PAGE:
I’ve been spending a fair amount of time recently making our game’s rendering pipeline gamma-correct, which turned out to involve quite a bit more than I first suspected. I’ll give some background and then outline the issues I encountered – hopefully others trying to “gamma-correct” their renderers will find this useful.
In a renderer implemented with no special attention to gamma-correctness, the entire pipeline is in the same color space as the final display surface – usually the sRGB color space (pdf). This is nice and consistent; colors (in textures, material editor color pickers, etc.) appear the same in-game as in the authoring app. Most game artists are very used to and comfortable with working in this space. The sRGB color space has the further advantage of being (approximately) perceptually uniform. This means that constant increments in this space correspond to constant increases in perceived brightness. This maximally utilizes the available bit-depth of textures and frame buffers.
However, sRGB is not physically uniform; constant increments do not correspond to constant increases in physical intensity. This means that computing lighting and shading in this space is incorrect. Such computations should be performed in the physically uniform linear color space. Computing shading in sRGB space is like doing math in a world where 1+1=3.
The rest of this post is a bit lengthy; more details after the jump.
Theoretical considerations aside, why should we care about our math being correct? The answer is that the results just don’t look right when you shade in sRGB space. To illustrate, here are two renderings of a pair of spotlights shining on a plane (produced using Turtle).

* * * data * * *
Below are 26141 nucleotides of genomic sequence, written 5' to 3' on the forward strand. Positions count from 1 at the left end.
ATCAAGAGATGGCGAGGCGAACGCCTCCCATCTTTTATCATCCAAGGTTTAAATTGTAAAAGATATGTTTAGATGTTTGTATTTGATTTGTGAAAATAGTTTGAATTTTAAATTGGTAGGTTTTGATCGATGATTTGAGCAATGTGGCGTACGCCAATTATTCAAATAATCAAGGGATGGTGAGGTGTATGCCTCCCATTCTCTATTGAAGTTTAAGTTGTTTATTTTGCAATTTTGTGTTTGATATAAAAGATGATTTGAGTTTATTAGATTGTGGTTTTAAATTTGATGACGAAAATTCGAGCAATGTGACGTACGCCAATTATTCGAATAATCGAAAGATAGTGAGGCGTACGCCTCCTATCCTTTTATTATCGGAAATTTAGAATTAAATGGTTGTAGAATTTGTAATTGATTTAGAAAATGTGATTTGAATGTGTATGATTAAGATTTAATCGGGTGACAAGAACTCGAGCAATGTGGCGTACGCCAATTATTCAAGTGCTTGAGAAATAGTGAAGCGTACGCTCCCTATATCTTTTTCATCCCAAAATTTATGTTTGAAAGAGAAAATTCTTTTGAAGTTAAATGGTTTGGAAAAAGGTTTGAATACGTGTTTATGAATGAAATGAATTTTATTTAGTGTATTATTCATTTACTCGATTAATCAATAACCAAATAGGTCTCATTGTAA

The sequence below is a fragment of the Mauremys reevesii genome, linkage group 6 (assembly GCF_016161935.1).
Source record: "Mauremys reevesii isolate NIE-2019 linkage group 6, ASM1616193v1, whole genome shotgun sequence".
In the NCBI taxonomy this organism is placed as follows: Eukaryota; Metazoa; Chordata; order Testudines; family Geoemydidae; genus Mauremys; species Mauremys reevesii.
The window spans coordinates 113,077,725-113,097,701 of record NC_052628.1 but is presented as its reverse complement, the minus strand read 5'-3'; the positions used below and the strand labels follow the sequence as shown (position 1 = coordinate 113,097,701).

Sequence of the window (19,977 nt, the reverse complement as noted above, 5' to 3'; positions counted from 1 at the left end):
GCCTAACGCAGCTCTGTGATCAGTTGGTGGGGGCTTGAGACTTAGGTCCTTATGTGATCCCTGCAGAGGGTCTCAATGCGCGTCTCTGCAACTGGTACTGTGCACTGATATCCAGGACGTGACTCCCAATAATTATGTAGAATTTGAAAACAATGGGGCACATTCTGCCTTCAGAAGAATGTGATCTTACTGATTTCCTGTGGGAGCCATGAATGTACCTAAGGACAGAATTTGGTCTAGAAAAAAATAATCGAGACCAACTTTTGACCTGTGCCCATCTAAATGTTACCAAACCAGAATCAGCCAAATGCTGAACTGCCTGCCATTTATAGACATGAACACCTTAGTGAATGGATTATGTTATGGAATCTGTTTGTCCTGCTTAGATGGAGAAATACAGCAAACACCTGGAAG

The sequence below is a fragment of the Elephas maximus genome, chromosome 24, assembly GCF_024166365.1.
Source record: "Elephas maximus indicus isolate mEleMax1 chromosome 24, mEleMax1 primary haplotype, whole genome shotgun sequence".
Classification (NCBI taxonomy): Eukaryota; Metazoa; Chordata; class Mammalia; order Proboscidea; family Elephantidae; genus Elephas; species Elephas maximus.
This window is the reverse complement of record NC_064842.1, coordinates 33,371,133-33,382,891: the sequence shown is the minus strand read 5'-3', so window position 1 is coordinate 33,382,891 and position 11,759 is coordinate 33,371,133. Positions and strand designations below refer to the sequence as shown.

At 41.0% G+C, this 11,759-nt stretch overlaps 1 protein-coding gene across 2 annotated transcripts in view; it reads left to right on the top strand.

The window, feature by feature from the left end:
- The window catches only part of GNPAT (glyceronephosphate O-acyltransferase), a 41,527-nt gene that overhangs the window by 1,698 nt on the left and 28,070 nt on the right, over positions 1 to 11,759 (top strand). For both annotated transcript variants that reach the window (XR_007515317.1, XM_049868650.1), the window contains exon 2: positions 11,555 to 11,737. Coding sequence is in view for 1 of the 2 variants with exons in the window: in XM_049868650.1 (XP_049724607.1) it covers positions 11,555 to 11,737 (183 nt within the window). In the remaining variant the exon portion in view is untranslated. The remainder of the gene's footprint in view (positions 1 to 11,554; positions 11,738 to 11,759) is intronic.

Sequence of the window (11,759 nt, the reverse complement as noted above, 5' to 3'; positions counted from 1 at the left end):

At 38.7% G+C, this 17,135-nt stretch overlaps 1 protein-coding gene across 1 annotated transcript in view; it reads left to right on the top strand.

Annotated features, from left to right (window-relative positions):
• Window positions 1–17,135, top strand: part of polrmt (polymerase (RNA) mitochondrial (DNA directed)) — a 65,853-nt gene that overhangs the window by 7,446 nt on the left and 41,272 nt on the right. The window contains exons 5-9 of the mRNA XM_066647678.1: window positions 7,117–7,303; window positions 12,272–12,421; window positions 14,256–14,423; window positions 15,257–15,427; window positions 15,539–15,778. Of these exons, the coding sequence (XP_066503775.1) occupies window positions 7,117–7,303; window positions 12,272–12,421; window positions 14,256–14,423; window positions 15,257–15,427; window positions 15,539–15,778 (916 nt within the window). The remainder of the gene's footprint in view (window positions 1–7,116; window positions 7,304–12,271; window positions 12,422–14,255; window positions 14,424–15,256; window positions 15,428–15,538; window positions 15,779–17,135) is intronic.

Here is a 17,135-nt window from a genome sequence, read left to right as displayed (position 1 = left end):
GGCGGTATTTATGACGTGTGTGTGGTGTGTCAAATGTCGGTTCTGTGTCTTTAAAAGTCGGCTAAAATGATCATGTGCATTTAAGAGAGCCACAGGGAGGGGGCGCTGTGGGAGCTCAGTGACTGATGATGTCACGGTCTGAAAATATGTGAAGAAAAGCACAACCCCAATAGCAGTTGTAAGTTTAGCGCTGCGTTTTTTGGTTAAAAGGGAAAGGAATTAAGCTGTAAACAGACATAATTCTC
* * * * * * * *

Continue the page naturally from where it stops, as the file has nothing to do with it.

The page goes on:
The first image was rendered without any color-space conversions, so the spotlights were combined in sRGB space:
The second image was rendered with proper conversions, so , so the spotlights were combined in linear space:
The first image looks obviously wrong – two dim lights are combining in the middle to produce an unrealistically bright area, which is an example of the “1+1=3” effect I mentioned earlier. The second image looks correct.
So how do we ensure our shading is performed in linear space? One approach would be to move the entire pipeline to that space. This is usually not feasible, for three reasons:
- 8-bit-per-channel textures and frame buffers lack the precision to represent linear values without objectionable banding, and it’s usually not practical to use floats for all textures, render targets and display buffers.
- Most applications used by artists to manipulate colors work in sRGB space (a few apps like Photoshop do allow selection of the working color space).
- The hardware platform used sometimes requires that the final display buffer is in sRGB space.
Since most of the inputs to the rendering pipeline are in sRGB space, as well as (almost always) the final output, and we want most of the “stuff in the middle” to be in linear space, we end up doing a bunch of conversions between color spaces. Such conversions are done using the following functions, implemented in hardware (usually in approximate form), in shader code or in tools code: